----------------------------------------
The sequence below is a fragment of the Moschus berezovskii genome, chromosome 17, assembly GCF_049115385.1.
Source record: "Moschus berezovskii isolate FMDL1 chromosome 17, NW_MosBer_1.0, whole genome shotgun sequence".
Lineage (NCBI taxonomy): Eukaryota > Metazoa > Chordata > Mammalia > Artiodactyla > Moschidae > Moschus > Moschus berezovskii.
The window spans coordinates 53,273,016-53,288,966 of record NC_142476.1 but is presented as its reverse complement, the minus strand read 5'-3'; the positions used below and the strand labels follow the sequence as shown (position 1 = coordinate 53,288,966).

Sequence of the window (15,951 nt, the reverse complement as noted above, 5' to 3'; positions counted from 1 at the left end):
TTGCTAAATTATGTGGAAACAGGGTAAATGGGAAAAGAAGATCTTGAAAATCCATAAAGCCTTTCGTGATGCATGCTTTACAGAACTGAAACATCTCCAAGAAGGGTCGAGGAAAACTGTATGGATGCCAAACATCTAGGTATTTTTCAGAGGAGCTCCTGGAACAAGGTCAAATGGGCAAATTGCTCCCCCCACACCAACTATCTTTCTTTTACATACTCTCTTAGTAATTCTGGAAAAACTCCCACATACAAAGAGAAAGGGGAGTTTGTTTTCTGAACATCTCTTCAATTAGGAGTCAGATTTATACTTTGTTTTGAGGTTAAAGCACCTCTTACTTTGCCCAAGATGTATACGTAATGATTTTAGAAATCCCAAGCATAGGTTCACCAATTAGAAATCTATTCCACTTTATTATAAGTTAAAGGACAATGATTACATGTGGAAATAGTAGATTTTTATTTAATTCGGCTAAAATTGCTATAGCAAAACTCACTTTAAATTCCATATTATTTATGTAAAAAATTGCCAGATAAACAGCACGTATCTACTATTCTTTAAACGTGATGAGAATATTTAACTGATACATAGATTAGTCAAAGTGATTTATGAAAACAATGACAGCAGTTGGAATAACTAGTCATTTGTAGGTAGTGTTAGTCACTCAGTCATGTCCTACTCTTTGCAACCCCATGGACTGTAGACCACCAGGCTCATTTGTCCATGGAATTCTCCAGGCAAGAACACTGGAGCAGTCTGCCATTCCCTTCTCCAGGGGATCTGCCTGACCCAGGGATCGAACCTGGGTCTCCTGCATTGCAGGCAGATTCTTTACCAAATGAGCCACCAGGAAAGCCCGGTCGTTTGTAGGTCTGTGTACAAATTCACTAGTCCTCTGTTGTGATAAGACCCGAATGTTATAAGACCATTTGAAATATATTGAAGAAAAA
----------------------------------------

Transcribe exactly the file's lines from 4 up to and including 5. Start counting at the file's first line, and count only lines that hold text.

The window spans coordinates 53,273,016-53,288,966 of record NC_142476.1 but is presented as its reverse complement, the minus strand read 5'-3'; the positions used below and the strand labels follow the sequence as shown (position 1 = coordinate 53,288,966).

Sequence of the window (15,951 nt, the reverse complement as noted above, 5' to 3'; positions counted from 1 at the left end):